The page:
If you’ve read The Daily Telegraph or The Times in recent weeks, it’s likely you’ve come across clamouring calls for churches to reopen.
This growing wave of opinion is missing one vital component: churches do not wish to reopen just yet.
Don’t get me wrong, churches of every stripe are desperate to be able to meet again, to be able to congregate in a room and worship God, to grow as a body and be a visible witness to their community of the hope that Jesus brings. But not now.
Having spoken with church leaders from a wide variety of denominations and streams during lockdown, churches have responded swiftly and resolutely to protect both their congregation and community by not meeting together. Ahead of the lockdown in the middle of March, many churches had started to ask questions about how they meet and what this looks like if coming into physical contact with others is dangerous.
While I cannot guarantee that compliance with the government’s policies is universal, I’ve not heard anything more than a rumour that someone has heard about a church in the UK that’s still meeting.
Here, the pivot to online services has been swift. Yes, it has forced some churches into a vertical learning curve, and has seen some make noticeable adjustments to their ministry in order to serve those who aren’t shored up digitally – but churches have adapted. We’ve heard of church leaders putting CDs of sermons through the doors of elderly church members, or posting sermon scripts; there are also phone services where people can call and listen to the church service.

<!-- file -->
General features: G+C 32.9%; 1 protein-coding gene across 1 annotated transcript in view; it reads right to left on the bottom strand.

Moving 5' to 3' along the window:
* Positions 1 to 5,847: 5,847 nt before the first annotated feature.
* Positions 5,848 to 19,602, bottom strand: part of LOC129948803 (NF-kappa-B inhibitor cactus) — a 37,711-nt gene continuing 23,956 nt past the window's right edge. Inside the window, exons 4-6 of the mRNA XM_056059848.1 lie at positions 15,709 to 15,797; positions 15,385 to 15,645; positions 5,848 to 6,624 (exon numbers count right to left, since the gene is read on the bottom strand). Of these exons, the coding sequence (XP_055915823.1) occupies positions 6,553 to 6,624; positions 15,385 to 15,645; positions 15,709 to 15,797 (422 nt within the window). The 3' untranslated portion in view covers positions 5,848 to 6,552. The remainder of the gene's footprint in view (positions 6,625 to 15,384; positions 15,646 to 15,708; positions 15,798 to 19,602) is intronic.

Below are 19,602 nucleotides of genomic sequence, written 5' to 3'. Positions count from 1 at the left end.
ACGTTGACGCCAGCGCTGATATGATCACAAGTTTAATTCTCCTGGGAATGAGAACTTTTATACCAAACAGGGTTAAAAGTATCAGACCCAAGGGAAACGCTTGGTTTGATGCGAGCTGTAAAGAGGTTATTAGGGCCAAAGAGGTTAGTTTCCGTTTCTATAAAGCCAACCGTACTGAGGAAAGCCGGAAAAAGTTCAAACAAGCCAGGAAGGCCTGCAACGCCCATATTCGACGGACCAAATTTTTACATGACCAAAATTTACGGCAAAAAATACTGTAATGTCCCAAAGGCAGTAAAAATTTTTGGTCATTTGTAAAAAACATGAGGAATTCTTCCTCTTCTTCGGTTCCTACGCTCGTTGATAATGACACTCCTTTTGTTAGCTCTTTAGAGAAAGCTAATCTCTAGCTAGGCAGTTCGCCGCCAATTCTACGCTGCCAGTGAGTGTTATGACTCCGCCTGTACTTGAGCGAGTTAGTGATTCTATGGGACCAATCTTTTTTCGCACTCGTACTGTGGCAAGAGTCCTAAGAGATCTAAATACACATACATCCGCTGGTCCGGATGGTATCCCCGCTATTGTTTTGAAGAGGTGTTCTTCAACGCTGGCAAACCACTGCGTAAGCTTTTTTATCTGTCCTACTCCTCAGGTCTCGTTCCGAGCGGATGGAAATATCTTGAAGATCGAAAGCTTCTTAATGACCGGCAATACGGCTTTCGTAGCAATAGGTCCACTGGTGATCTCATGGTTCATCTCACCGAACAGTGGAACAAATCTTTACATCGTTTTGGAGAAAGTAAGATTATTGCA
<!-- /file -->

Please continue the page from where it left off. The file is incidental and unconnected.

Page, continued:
The media narrative of churches wanting to reopen is mismatched with reality
Churches are more important to our society than cinemas, bars and restaurants, so it can be galling to see them bracketed together in government discussions, and each nation of the UK is approaching this slightly differently. However, in terms of risk of transmission of the virus, they are much more similar and therefore are likely to be treated similarly.
There are growing questions among church leaders about what exiting the coronavirus lockdown looks like, and a realisation that this won’t be a quick return to church as it was before March.
The role of the Church is to proclaim Christ and to witness to his kingdom coming, and we do not do this by increasing the risk of harm to those we love and those we want to come to know Jesus. We pray for God’s protection over our lives and the lives of those around us, but that doesn’t stop us from taken sensible measures to protect our and their physical health.
The media narrative of churches wanting to reopen is mismatched with reality. It draws more on a cultural Christianity and a desire for normality than the wishes of church leaders. It builds on an attachment to buildings that evangelicals rarely cleave to, and sacramental practice less relevant than in other traditions and denominations.
The Church is alive, and we are keen to meet together once again, but there is little eagerness for it to happen too soon. So, what can we do while we wait?
Demonstrate that the church is alive